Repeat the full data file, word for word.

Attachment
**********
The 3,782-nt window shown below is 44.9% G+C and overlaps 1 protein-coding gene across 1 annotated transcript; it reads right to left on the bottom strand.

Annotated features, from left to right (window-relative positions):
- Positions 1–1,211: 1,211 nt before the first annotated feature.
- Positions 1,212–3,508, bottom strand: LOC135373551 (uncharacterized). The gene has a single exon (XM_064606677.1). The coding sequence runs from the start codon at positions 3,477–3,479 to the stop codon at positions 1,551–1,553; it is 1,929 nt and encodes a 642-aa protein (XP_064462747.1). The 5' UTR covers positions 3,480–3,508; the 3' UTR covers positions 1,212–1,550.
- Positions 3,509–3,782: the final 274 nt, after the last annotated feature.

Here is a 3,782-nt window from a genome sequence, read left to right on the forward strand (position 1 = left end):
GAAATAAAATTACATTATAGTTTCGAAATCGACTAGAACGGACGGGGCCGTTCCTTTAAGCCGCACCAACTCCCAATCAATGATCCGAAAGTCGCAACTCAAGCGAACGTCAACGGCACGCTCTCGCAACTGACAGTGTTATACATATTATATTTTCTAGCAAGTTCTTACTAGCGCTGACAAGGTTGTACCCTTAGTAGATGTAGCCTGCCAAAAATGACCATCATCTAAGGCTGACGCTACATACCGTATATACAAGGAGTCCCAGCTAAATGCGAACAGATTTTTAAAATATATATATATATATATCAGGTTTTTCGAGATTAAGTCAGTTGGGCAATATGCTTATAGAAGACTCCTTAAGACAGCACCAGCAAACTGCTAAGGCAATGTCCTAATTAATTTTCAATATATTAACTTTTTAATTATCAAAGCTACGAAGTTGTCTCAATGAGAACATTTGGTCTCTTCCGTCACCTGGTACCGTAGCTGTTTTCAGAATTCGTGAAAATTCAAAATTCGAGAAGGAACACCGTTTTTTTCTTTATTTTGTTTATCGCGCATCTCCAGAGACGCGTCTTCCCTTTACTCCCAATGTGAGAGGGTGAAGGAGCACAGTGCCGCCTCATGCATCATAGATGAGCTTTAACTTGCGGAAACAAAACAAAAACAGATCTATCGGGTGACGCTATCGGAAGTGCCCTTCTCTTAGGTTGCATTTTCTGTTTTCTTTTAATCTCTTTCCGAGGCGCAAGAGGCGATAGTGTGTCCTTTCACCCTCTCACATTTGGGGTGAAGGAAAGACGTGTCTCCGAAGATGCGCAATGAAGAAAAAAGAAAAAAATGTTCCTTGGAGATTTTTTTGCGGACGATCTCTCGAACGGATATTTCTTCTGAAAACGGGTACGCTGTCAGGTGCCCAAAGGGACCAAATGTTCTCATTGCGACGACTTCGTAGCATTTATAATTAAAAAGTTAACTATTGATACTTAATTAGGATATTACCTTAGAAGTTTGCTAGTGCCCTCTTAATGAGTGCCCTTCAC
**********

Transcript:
The 3,782-nt window shown below is 44.9% G+C and overlaps 1 protein-coding gene across 1 annotated transcript; it reads right to left on the bottom strand.

Annotated features, from left to right (window-relative positions):
- Positions 1–1,211: 1,211 nt before the first annotated feature.
- Positions 1,212–3,508, bottom strand: LOC135373551 (uncharacterized). The gene has a single exon (XM_064606677.1). The coding sequence runs from the start codon at positions 3,477–3,479 to the stop codon at positions 1,551–1,553; it is 1,929 nt and encodes a 642-aa protein (XP_064462747.1). The 5' UTR covers positions 3,480–3,508; the 3' UTR covers positions 1,212–1,550.
- Positions 3,509–3,782: the final 274 nt, after the last annotated feature.

Here is a 3,782-nt window from a genome sequence, read left to right on the forward strand (position 1 = left end):
GAAATAAAATTACATTATAGTTTCGAAATCGACTAGAACGGACGGGGCCGTTCCTTTAAGCCGCACCAACTCCCAATCAATGATCCGAAAGTCGCAACTCAAGCGAACGTCAACGGCACGCTCTCGCAACTGACAGTGTTATACATATTATATTTTCTAGCAAGTTCTTACTAGCGCTGACAAGGTTGTACCCTTAGTAGATGTAGCCTGCCAAAAATGACCATCATCTAAGGCTGACGCTACATACCGTATATACAAGGAGTCCCAGCTAAATGCGAACAGATTTTTAAAATATATATATATATATATCAGGTTTTTCGAGATTAAGTCAGTTGGGCAATATGCTTATAGAAGACTCCTTAAGACAGCACCAGCAAACTGCTAAGGCAATGTCCTAATTAATTTTCAATATATTAACTTTTTAATTATCAAAGCTACGAAGTTGTCTCAATGAGAACATTTGGTCTCTTCCGTCACCTGGTACCGTAGCTGTTTTCAGAATTCGTGAAAATTCAAAATTCGAGAAGGAACACCGTTTTTTTCTTTATTTTGTTTATCGCGCATCTCCAGAGACGCGTCTTCCCTTTACTCCCAATGTGAGAGGGTGAAGGAGCACAGTGCCGCCTCATGCATCATAGATGAGCTTTAACTTGCGGAAACAAAACAAAAACAGATCTATCGGGTGACGCTATCGGAAGTGCCCTTCTCTTAGGTTGCATTTTCTGTTTTCTTTTAATCTCTTTCCGAGGCGCAAGAGGCGATAGTGTGTCCTTTCACCCTCTCACATTTGGGGTGAAGGAAAGACGTGTCTCCGAAGATGCGCAATGAAGAAAAAAGAAAAAAATGTTCCTTGGAGATTTTTTTGCGGACGATCTCTCGAACGGATATTTCTTCTGAAAACGGGTACGCTGTCAGGTGCCCAAAGGGACCAAATGTTCTCATTGCGACGACTTCGTAGCATTTATAATTAAAAAGTTAACTATTGATACTTAATTAGGATATTACCTTAGAAGTTTGCTAGTGCCCTCTTAATGAGTGCCCTTCAC